6 break-ins over 6 weekends at Bridgetown centre

Burglars trashed the kitchen.

The Marion Institute at Snowdrop Square in Bridgetown was burgled six times over six consecutive weekends and is now closed due to the extent of the vandalism.

The institute provides indigenous learning and youth and community social development programmes. The break-ins started on Sunday February 20, when burglars ripped 12 basins out of the bathroom and smashed them to pieces. A week later they stole the geyser and removed all the taps in the building, said the institute’s secretary Tania Kleinhans.

They also made holes in the ceiling.

The institute was burgled and vandalised four more times, with holes being made in the ceilings.

During the last break-in, on Sunday March 27, burglars stole a fridge, and two stoves after smashing the back kitchen window to gain access. They also damaged the piano and left a knife lying on the floor in front it. The institute is now closed because it has no ablution facilities, and no fridge to store food, stoves to cook on, or taps to access water, said Ms Kleinhans.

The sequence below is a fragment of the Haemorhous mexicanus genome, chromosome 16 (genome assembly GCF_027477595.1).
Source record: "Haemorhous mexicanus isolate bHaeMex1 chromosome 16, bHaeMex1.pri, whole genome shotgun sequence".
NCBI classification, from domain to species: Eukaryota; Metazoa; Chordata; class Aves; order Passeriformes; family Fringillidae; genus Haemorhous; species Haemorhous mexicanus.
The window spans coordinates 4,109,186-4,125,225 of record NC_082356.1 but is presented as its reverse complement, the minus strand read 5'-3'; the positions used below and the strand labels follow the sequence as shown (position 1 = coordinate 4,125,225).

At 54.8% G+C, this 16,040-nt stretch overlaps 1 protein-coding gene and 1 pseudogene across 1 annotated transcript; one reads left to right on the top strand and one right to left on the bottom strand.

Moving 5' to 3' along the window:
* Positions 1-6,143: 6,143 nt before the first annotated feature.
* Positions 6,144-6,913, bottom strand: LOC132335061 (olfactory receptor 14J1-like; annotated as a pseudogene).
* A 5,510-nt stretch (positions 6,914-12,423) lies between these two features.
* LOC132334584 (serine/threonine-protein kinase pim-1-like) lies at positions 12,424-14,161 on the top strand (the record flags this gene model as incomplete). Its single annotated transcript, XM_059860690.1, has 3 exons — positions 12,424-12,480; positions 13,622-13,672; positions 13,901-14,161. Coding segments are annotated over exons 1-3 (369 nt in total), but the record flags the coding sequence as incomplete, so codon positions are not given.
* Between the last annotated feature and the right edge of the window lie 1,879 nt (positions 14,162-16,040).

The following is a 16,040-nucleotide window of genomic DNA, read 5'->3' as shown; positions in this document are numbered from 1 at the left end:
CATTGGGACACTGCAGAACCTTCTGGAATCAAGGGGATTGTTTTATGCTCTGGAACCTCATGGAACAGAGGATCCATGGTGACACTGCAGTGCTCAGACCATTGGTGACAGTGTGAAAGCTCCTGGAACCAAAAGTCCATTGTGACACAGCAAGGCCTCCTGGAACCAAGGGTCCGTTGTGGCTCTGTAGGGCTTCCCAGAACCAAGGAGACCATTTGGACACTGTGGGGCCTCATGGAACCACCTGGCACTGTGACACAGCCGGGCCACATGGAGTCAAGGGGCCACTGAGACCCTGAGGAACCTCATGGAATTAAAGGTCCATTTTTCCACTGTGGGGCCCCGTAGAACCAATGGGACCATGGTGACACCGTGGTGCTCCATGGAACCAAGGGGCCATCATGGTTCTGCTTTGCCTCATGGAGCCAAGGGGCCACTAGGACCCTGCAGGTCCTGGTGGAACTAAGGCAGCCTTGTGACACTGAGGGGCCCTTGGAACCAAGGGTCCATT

The knife found in front of the piano.

She said that previously the staff had tried to barricade the entrance door with wood and nails and moved heavy items behind the door but burglars still managed to get through. They then placed a pole behind the door to wedge it so that no one could get through which is when burglars broke the kitchen window to get in.

She said she believed the break-ins were orchestrated because the community did not want them there. She also claimed that all six cases they opened at Athlone SAPS had been closed. At the time of publication, SAPS had not yet confirmed this.

But Athlone police station’s spokeswoman, Sergeant Zita Norman, advised the institute to get private security because the police did not have the resources to patrol there 24/7, due to the size of it’s precinct.

“We patrol according to our crime analysis patterns. If it shows that a certain area is being broken into a lot, we increase our patrols there. They should also chat with their neighbourhood watch and community police forum for assistance,” she said.

Ms Kleinhans also claimed that a neighbour who had security cameras refused to let police see the footage captured when the break-ins occurred.

“Upon speaking to the police, they told us that neighbours said they do not want us here and when I spoke to one of the neighbours myself, he said that the break-ins would continue because people still thought that it was a City-owned centre and they had the right to access it. But it is privately owned property which they won’t accept. We keep spending money to fix up and they keep breaking in, it is a financial strain,” she said.

The bathroom was also vandalised.

Ward councillor Rashid Adams, said that he had recently informed residents that the building was owned by the Marion Institute and not the City and that the public had no right to use the building as they pleased.

“I will offer whatever assistance is needed and possible,” he said.